California’s rent cap doesn’t apply to low-income housing, which has its own rules. But with inflation, some tenants have gotten much higher rent increases.
When California lawmakers passed a rent cap four years ago to protect tenants from large and frequent rent hikes, they exempted hundreds of thousands of units reserved for some of the state’s poorest renters.
Low-income housing, after all, is usually built with public subsidies that already impose rent ceilings on developers and property owners. Some are already managed or overseen by local public housing agencies.
But California also has more than 350,000 privately owned low-income housing units — built with the help of federal tax credits — exempted from the state’s rent cap. Residents of some of those units have seen their rents soar despite being the exact demographic the law sought to protect.
The 2019 law, known as the Tenant Protection Act, prohibits landlords from increasing rents more than a certain amount — 10% this year, though usually it’s less — and more than once a year.
It’s meant to guarantee some level of stability for tenants, proponents say. Without it, low-income renters like Miguel Contreras are seeing higher increases.
The 53-year-old mechanic got a shock when he opened a letter from his landlord this spring that said rent would go up from $1,828 to $2,138 — an increase of 17%. The two-bedroom apartment in San Jose where he lives was financed in 2006 with low-income housing tax credits and reserved for renters who must make less than the local average. There’s a rent ceiling, but the apartment isn’t otherwise subject to state or local caps on how fast the rent can grow.
Contreras said he’s lived in that apartment for more than two decades, and most of the time got modest rent increases of about $50 a year. But the past two years, the hikes have been higher.
When the latest increase kicked in this past July, Contreras was paying 25% more than he was just 13 months earlier, according to documents he shared with CalMatters. The rent eats up more than half of what Contreras earns each month, he said. He picks up extra work on Sundays, missing church with his family.
“It’s hard to live in this apartment, it’s supposed to be affordable,” Contreras said through a Spanish interpreter. “But it’s hard to move out because when you look for another apartment in the San Jose area, it’s very expensive and it seems the owner is trying to raise the rent to be the same like other apartments that are not affordable.”
With the help of the Regional Tenant Organizing Network, an activist group, Contreras and residents of several other low-income housing buildings owned by the same company drove to their landlord’s office in Newport Beach to protest the rent increases, among other complaints.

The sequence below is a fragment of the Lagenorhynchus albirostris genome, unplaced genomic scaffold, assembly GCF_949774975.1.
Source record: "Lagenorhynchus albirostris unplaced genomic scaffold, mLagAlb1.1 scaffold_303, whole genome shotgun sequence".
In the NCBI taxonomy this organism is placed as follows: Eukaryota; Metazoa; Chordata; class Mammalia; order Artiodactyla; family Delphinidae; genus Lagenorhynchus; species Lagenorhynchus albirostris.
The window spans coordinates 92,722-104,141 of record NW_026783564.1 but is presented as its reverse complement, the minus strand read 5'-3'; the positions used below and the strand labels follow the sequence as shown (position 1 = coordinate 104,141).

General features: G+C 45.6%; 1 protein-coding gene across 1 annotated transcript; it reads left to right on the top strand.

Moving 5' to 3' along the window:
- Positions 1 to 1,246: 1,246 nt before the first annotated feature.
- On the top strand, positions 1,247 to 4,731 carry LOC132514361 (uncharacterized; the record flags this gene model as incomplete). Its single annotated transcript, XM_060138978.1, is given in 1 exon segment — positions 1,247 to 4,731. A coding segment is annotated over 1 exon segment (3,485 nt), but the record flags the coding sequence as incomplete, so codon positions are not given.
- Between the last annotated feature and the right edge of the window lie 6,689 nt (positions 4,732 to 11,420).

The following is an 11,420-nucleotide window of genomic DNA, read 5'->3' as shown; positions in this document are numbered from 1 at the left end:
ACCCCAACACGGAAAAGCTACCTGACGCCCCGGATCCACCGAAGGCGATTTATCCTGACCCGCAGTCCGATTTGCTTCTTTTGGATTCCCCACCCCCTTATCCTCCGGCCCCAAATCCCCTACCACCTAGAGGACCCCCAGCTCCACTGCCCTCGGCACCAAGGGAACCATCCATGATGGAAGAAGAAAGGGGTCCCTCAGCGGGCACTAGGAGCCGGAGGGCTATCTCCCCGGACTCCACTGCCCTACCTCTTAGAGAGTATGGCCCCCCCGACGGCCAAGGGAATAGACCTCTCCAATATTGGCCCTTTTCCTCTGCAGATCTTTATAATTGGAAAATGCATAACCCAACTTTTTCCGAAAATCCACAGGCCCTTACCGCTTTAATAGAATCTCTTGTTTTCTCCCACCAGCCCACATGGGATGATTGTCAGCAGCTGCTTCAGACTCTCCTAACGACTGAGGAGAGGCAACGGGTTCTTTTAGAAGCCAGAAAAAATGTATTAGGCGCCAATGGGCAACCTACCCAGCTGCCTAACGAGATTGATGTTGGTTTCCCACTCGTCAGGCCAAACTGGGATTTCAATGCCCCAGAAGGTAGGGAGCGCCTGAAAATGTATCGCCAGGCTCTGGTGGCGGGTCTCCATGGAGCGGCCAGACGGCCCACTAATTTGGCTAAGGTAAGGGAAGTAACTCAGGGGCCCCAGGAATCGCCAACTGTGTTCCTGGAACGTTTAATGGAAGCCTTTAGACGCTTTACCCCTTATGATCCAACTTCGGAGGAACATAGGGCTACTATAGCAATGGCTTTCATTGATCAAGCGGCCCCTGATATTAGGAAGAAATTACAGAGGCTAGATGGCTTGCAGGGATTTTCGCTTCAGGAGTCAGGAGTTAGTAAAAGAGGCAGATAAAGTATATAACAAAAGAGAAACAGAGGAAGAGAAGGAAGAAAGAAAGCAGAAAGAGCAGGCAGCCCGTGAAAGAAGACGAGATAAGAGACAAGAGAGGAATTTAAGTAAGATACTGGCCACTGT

The company, KDF Communities, has seven apartment buildings in the San Jose area and 40 across California. They closed their offices, and declined in an email to meet with the tenants, said James Huynh, an organizing network spokesperson. Mayra Peterson, a KDF executive, declined to comment when reached by phone by CalMatters.
Rent cap concerns
Not all private-market tenants are subject to the state’s rent cap.
To ease concerns that the regulations would burden small or mom-and-pop landlords, lawmakers carved out exemptions for single-family homes and apartment buildings with only two units if the landlord lives in the other. Situations in which someone rents a room in a landlord’s home are also exempt.
Also exempted are deed-restricted affordable housing or housing that receives any kind of government funding to house low-income tenants.
“The thinking was, if they’re already rent-restricted it might not make sense to add another layer of complexity to it,” said David Chiu, the former Assemblymember who authored the 2019 law and current San Francisco city attorney. “This was a heavily negotiated bill.”
The exemption for tax credit-funded properties in particular has fueled a quiet but complex policy debate over whether to further regulate rents.
Factors including inflation, rising insurance costs and the fact that many tenants were unable to pay rent during the COVID-19 pandemic have led to particularly high rent increases in low-income housing the past two years, said advocates for tenants as well as for nonprofit and for-profit low-income housing developers.
In many cases affordable housing is subject already to federal restrictions on rent by preventing tenants from being charged more than 30% of their income. But in tax credit-funded units, restrictions on rent are tied not to the tenant’s individual income but to the local median income, a figure calculated by the U.S. Department of Housing and Urban Development each year.
In wealthy areas or times of high inflation, such as the past two years when median incomes have risen, that can create especially high rent ceilings, said Marcos Segura, a staff attorney at the California-based National Housing Law Project.